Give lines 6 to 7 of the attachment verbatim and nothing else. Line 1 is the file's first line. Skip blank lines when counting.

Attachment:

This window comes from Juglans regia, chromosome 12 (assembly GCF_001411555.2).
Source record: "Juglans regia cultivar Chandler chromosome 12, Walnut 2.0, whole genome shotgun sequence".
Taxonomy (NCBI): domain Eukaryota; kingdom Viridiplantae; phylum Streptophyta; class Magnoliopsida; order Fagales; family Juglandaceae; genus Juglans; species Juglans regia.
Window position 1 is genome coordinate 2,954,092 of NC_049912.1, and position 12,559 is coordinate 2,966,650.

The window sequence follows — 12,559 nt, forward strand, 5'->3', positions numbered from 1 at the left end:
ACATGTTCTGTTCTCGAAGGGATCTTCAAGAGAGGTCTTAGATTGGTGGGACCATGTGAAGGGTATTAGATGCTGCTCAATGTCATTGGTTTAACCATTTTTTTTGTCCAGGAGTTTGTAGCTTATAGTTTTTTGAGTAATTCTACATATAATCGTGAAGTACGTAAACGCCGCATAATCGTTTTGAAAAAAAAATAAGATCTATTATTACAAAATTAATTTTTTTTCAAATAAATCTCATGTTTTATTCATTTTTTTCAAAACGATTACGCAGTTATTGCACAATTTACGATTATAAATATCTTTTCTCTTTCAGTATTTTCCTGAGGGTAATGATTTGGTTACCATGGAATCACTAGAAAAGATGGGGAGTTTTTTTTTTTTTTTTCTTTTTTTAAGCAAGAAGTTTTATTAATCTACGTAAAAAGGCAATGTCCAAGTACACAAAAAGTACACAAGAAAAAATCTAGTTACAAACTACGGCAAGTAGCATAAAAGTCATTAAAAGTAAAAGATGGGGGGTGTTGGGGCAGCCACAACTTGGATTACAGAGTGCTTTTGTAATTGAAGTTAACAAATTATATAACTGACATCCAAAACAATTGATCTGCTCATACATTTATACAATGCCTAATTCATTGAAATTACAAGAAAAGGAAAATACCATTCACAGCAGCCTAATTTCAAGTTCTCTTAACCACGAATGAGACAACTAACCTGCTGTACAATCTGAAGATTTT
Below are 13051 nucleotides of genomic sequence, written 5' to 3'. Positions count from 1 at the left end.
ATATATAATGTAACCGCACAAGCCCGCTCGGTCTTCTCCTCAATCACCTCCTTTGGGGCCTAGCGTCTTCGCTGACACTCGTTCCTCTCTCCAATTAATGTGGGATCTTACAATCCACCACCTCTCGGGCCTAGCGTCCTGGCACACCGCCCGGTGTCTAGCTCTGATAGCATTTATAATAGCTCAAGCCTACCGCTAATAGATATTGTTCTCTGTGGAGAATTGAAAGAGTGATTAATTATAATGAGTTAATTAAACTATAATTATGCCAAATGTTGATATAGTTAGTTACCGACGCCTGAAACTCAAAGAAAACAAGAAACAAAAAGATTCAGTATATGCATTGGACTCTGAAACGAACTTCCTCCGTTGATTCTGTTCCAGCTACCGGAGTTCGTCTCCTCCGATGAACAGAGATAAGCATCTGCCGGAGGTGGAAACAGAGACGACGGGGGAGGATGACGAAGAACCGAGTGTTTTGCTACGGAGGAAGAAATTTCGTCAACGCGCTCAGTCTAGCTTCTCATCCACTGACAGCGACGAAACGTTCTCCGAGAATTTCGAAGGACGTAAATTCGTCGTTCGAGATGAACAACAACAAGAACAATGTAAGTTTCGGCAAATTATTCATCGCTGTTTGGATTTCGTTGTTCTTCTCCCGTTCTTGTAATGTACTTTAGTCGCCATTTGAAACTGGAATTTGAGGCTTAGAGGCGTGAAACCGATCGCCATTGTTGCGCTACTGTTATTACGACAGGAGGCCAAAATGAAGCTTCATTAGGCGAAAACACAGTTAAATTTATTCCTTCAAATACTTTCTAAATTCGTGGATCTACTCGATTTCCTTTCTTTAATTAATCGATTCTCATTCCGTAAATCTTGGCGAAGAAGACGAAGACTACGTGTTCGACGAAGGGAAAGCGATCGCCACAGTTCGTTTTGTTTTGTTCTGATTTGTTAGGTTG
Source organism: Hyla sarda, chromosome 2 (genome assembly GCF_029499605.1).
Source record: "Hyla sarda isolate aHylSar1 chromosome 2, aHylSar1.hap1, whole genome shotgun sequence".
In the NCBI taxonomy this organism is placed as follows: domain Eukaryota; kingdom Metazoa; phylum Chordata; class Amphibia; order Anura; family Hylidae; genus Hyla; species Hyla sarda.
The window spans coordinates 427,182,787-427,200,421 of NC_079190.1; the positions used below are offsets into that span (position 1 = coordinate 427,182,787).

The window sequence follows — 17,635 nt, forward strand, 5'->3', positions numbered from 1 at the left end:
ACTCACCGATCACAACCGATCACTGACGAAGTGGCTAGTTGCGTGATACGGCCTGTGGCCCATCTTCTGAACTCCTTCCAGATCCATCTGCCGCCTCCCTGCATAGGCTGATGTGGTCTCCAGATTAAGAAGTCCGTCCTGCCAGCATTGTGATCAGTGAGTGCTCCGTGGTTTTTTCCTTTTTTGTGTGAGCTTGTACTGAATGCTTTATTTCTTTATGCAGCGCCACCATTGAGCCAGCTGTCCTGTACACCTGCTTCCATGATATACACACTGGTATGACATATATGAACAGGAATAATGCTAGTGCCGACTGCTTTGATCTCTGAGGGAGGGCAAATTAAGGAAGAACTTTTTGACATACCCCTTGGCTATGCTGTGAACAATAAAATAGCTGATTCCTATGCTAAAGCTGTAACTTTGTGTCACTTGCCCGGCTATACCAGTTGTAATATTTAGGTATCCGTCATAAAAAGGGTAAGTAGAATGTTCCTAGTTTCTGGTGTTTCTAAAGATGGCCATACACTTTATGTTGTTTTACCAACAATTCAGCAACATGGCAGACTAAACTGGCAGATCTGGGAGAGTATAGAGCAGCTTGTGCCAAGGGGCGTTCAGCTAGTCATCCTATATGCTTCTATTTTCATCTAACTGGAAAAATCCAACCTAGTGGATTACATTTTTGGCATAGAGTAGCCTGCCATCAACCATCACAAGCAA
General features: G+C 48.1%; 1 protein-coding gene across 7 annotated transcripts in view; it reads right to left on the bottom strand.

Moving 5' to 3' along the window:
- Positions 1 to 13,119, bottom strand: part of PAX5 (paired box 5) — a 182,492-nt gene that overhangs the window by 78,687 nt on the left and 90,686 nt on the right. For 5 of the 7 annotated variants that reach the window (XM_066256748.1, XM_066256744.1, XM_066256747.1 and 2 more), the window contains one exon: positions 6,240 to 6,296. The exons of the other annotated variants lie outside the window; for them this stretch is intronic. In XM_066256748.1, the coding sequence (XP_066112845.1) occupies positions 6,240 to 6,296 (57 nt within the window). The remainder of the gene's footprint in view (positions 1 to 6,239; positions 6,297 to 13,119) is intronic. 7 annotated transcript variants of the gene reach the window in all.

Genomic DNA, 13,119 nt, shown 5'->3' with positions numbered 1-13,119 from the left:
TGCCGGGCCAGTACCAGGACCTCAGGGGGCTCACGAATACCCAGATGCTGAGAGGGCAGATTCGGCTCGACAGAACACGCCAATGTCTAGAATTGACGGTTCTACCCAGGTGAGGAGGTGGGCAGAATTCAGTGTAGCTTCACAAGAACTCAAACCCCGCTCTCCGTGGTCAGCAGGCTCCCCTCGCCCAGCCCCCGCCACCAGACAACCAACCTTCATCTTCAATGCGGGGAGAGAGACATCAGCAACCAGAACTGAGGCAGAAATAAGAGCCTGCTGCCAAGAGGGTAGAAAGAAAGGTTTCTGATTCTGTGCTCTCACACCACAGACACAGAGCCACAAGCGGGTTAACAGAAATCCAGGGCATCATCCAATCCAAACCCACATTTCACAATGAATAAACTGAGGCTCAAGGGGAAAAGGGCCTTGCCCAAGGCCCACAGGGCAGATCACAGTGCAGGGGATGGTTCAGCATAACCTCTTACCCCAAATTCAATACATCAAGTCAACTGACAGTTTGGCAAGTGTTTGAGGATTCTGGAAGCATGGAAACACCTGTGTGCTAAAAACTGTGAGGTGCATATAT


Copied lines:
ACATGTTCTGTTCTCGAAGGGATCTTCAAGAGAGGTCTTAGATTGGTGGGACCATGTGAAGGGTATTAGATGCTGCTCAATGTCATTGGTTTAACCATTTTTTTTGTCCAGGAGTTTGTAGCTTATAGTTTTTTGAGTAATTCTACATATAATCGTGAAGTACGTAAACGCCGCATAATCGTTTTGAAAAAAAAATAAGATCTATTATTACAAAATTAATTTTTTTTCAAATAAATCTCATGTTTTATTCATTTTTTTCAAAACGATTACGCAGTTATTGCACAATTTACGATTATAAATATCTTTTCTCTTTCAGTATTTTCCTGAGGGTAATGATTTGGTTACCATGGAATCACTAGAAAAGATGGGGAGTTTTTTTTTTTTTTTTCTTTTTTTAAGCAAGAAGTTTTATTAATCTACGTAAAAAGGCAATGTCCAAGTACACAAAAAGTACACAAGAAAAAATCTAGTTACAAACTACGGCAAGTAGCATAAAAGTCATTAAAAGTAAAAGATGGGGGGTGTTGGGGCAGCCACAACTTGGATTACAGAGTGCTTTTGTAATTGAAGTTAACAAATTATATAACTGACATCCAAAACAATTGATCTGCTCATACATTTATACAATGCCTAATTCATTGAAATTACAAGAAAAGGAAAATACCATTCACAGCAGCCTAATTTCAAGTTCTCTTAACCACGAATGAGACAACTAACCTGCTGTACAATCTGAAGATTTT
Below are 13051 nucleotides of genomic sequence, written 5' to 3'. Positions count from 1 at the left end.